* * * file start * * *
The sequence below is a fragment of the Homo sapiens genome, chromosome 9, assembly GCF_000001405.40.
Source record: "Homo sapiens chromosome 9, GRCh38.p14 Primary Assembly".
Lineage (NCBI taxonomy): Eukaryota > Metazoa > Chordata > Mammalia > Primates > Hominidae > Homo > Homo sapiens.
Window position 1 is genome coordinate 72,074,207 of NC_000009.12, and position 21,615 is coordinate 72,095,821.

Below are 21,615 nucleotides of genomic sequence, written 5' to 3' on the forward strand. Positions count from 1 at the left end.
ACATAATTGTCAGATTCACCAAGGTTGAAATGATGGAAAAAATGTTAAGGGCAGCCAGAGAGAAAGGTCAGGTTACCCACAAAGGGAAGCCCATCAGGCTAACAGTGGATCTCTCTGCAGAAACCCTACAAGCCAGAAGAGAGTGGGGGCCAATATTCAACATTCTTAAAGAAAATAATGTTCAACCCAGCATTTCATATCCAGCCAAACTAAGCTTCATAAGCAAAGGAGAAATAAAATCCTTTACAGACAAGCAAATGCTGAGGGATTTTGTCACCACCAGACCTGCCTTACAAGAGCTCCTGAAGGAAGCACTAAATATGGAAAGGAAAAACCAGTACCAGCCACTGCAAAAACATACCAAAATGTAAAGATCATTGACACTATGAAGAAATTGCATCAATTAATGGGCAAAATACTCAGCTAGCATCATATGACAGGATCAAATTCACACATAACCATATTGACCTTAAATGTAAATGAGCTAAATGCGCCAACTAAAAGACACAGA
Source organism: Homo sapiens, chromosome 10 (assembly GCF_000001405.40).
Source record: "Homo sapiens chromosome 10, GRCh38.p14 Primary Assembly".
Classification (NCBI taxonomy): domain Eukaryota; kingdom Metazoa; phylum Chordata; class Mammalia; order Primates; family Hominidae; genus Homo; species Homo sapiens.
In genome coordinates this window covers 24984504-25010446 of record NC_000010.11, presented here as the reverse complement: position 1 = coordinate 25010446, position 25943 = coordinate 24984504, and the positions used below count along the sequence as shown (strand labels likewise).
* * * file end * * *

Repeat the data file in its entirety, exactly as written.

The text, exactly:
The sequence below is a fragment of the Homo sapiens genome, chromosome 9, assembly GCF_000001405.40.
Source record: "Homo sapiens chromosome 9, GRCh38.p14 Primary Assembly".
Lineage (NCBI taxonomy): Eukaryota > Metazoa > Chordata > Mammalia > Primates > Hominidae > Homo > Homo sapiens.
Window position 1 is genome coordinate 72,074,207 of NC_000009.12, and position 21,615 is coordinate 72,095,821.

Below are 21,615 nucleotides of genomic sequence, written 5' to 3' on the forward strand. Positions count from 1 at the left end.
ACATAATTGTCAGATTCACCAAGGTTGAAATGATGGAAAAAATGTTAAGGGCAGCCAGAGAGAAAGGTCAGGTTACCCACAAAGGGAAGCCCATCAGGCTAACAGTGGATCTCTCTGCAGAAACCCTACAAGCCAGAAGAGAGTGGGGGCCAATATTCAACATTCTTAAAGAAAATAATGTTCAACCCAGCATTTCATATCCAGCCAAACTAAGCTTCATAAGCAAAGGAGAAATAAAATCCTTTACAGACAAGCAAATGCTGAGGGATTTTGTCACCACCAGACCTGCCTTACAAGAGCTCCTGAAGGAAGCACTAAATATGGAAAGGAAAAACCAGTACCAGCCACTGCAAAAACATACCAAAATGTAAAGATCATTGACACTATGAAGAAATTGCATCAATTAATGGGCAAAATACTCAGCTAGCATCATATGACAGGATCAAATTCACACATAACCATATTGACCTTAAATGTAAATGAGCTAAATGCGCCAACTAAAAGACACAGA
Source organism: Homo sapiens, chromosome 10 (assembly GCF_000001405.40).
Source record: "Homo sapiens chromosome 10, GRCh38.p14 Primary Assembly".
Classification (NCBI taxonomy): domain Eukaryota; kingdom Metazoa; phylum Chordata; class Mammalia; order Primates; family Hominidae; genus Homo; species Homo sapiens.
In genome coordinates this window covers 24984504-25010446 of record NC_000010.11, presented here as the reverse complement: position 1 = coordinate 25010446, position 25943 = coordinate 24984504, and the positions used below count along the sequence as shown (strand labels likewise).